5 Tips for Adding More Depth to Music

You may not notice it, but songs have their own atmospheres. The ambience and feel of your music, past the “2-D” level, is the “depth.” Ganesh Singaram, a sound engineer who has worked with artists such as Trey Songz and Swedish House Mafia, encourages producers to assess the “backwards and forwards” feeling of a song by expanding dead center panning. Here are his 5 tips for adding more depth to your tunes.

Ganesh Singaram

Work on Frequency Content

Do so before using levels or compressors. Work on your EQ. Arrange it in a way that provides more of a “forward and backward” sound. Remove top ends to reverse the sound while maintaining the same effect. This gives a hovering “in and out” impression.

Push the Transient

Besides level and frequency content, you can also push the transient. Usually, transient is used to control dynamic range, but you can also use it to move sound backwards and forwards. And feel free to experiment with other instruments besides drum kicks. Vocals are always fun to play with.

Adjust the Reverb

Play with the room and space available. Reverb works the same way as varying sounds and depends on the physical atmosphere. For example, someone’s footsteps sound different when entering a small room than when entering a large room. The volume and echoes change. Further, don’t just use a standard reverb, but pick different sounds. Mess with the tones. Use your strings or snare.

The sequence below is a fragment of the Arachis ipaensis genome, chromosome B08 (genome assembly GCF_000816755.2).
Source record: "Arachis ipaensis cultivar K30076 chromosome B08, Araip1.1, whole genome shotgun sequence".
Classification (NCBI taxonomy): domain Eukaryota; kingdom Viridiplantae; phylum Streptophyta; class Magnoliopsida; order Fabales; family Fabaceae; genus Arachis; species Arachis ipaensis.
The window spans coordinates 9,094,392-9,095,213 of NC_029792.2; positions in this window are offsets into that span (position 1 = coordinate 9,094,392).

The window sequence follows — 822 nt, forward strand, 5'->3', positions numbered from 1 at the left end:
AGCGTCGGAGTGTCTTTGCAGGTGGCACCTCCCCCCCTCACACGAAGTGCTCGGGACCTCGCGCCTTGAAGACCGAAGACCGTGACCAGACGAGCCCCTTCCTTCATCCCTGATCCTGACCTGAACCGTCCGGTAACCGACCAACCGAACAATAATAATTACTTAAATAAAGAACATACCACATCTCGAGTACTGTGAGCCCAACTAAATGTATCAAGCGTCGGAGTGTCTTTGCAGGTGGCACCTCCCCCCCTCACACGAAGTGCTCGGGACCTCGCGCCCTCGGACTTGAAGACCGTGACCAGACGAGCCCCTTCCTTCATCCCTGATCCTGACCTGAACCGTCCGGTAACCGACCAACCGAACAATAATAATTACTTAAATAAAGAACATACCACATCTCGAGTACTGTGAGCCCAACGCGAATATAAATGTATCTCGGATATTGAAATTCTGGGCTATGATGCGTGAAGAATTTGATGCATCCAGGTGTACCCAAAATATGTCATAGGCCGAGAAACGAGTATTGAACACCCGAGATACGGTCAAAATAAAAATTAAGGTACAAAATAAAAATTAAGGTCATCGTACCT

Use Your Delays

Delay times can add depth by creating distancing of sound. Start with a stereo delay. Push the reverb forwards and backwards. Keep the space that’s being used by the vocals or instrument and move it around until you achieve the sound you’re looking for. Try to use the bottom end of your EQ because using just the top end can come off as too synthetic.

Access Your “Farthest Zone”

Singaram came up with a visual to describe the concept of different zone levels that create depth. Picture the wifi symbol. The longer lines represent a deeper zone, within zones 1 through 6. To access your farthest zone, Singaram suggests adding a delay before the reverb. For example, eighth notes can trigger the reverb to continuously hit and work a lot differently.

Depth in music has the power to embellish the overall quality, emotion, and strength of your sounds. More of it will induce the adventure that all music lovers seek and just can’t get enough of.

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Michelle Aguilar has a strong passion and love for music – and its history. She enjoys reading literary books, dancing, trip-hop/indie venues, working on her blog, and digging up new music. 

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